Mr Ransom describes the 1916 Rising as a “putsch”. He thus backs Radek against Lenin, who was somewhat contemptuous of this view.
One interesting point raised relates to the syndicalist conception of building the framework of socialist society within the “shell” of capitalist society, This he traces to passages in the third volume of Marx’s Capital. For a time Connolly subscribed to this view and it is to be found is Socialism Made Easy. Ransom is probably right, though the passage in no way means what the syndicalists made of it. But the German edition was published in 1894, and the English not until 1909. It would therefore appear that Connolly derived the idea from De Leon.
It is a pity that Mr Ransom rushed at this job and brought out a book on Connolly’s Marxism without spending the years of patient study that would be required to do justice to the subject. He has thus been compelled to take strands of Connolly’s thought and to fit them on to a frame of his own devising. It is clear that he thinks Marxism is a philosophy which can be orthodox or heterodox. And he then seeks out the “heterodox” in Connolly. One does not have orthodox and heterodox in a guide to action. But at any rate he has made a stab at it, and one must give him credit for doing that.
- The word “days” was mistakenly rendered as “stage” in the original article, though that does not alter the point being made.
Socialist Internationalist from beginning to end
by C. Desmond Greaves
(Review of Austen Morgan, James Connolly, A Political Biography, Manchester University Press, 1988; in The Morning Star, n.d.)
With a total of 892 references, this book certainly possesses the weightiness of scholarship. It is, however, a self-proclaimed polemical work designed (as the blurb succinctly explains) to pose the “unanswered question” of ”why a man who lived as a Socialist died an Irish nationalist”.
The question remains unanswered of course, because its premise is nonsense. Connolly died, as he lived, a Socialist Internationalist. What is presented for explanation, didn’t happen.
But, in the course of toying with his subject, Austen Morgan contrives to throw more than a peck of dirt on the principle of Irish national independence, from which the forces of transnational capital are in league to wean the Irish people away.
His thesis is essentially that of 1919 Sean O’Casey. When at the outbreak of war Connolly contemplated an Irish national revolution, “Labour lost a leader.”
One would expect, from an author arguing such a case, a careful examination of Connolly’s statements, especially those from the period in which the transition is alleged to have taken place.
But from cover to cover, there is scarcely one brief reproduction of what Connolly actually said, although we are well supplied with what Morgan thinks he meant.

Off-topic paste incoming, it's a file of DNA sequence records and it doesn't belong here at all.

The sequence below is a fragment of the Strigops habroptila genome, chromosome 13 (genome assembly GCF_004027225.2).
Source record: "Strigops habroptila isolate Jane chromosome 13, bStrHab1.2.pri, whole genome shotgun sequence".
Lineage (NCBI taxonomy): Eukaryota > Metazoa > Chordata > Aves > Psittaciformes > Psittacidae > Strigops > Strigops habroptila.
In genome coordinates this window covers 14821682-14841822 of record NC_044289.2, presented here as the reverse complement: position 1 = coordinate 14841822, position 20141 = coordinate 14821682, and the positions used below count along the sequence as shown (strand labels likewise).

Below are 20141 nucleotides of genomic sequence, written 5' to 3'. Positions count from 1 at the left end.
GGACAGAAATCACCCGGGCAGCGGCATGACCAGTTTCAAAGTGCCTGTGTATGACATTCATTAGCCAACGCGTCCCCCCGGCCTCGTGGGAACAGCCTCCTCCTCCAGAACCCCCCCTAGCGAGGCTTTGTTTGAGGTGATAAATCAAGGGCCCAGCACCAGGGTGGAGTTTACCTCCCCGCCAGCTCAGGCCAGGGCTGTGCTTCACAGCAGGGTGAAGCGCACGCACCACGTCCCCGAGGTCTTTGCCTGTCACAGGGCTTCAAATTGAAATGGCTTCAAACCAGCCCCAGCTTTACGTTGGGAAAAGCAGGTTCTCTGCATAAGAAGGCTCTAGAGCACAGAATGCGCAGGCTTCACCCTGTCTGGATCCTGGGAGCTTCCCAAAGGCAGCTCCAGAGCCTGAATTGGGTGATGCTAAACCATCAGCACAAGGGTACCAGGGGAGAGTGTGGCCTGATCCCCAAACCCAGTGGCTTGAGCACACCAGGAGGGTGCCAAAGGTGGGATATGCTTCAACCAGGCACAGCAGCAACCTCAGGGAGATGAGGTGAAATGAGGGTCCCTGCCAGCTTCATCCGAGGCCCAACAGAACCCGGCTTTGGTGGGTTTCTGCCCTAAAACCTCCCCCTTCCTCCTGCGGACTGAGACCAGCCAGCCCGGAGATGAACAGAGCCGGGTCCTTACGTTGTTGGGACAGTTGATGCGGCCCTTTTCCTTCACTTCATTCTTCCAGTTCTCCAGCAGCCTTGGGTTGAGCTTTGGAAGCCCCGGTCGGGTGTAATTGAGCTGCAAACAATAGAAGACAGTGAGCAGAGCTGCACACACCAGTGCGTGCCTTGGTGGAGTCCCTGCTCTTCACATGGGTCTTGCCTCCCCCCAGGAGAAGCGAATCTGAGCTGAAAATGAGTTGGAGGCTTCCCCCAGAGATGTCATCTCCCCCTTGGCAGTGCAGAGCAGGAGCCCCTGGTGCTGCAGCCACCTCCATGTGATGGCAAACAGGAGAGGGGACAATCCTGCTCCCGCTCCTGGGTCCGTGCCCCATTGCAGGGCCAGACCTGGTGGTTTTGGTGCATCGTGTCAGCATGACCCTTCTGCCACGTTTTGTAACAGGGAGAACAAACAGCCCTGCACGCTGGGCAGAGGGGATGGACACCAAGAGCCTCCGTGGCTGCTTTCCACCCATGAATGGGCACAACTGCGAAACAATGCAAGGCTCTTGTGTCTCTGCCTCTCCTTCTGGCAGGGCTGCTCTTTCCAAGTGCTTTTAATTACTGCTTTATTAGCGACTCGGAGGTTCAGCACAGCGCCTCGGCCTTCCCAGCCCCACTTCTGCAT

The early chapters concentrate on Connolly’s Socialism, ignoring his consistent stand for Irish independence. The last chapters describe his “nationalism” during the “last 20 months of his life”.
The author seems completely unaware of the principle that the emancipation of a small nation is an act of internationalism, as it enables that nation to take its place in the world.
At the outbreak of war Connolly called for a revolution that would lead to the ”dethronement of the vulture classes that rule and rob the world”. It was soon clear this was not going to happen.
The fact that the working class required the experience of war to develop a revolutionary consciousness left Connolly with a need for fresh tactics.
A “one stage” revolution was not in sight. All the talk about “stages theory” is of course redundant. There is no absolute rule.
Under the conditions of the time Connolly outlined ”two stages of Irish freedom”, which Austen Morgan refers to only to dismiss.
He strikes one as a man with little practical experience of political activity and seems to inhabit a world of abstractions where there is no such thing as adapting a consistent principle to transformed circumstances.
The selection of facts bolstered by the 892 references is vitiated by misunderstanding. Everything is filtered through an eclectic ideology, a kind of Establishment Socialism, Marxism without commitment, that petit-bourgeois enfants terribles assume on their way to becoming academic Meistersingers.
There are few gross errors of fact, although some material is presented out of chronology. Poor old Mullery is consistently called Mulray.
And there are some queer words. I would love to know what a “problematic” is.
Some queer sentences too – of the Irish Socialist Republican Party he writes: “When it propagandised on the streets of Dublin it was social revolution that was being proselytised.” Perhaps he engaged Mrs Malaprop as consultant.
At the same time he is capable of the odd lively phrase, and the book is impeccably produced as it should be at the price. At the outset he describes it as a “personal project, fundamentally political”.
That is fair enough. But though I can eat crow, I don’t like it.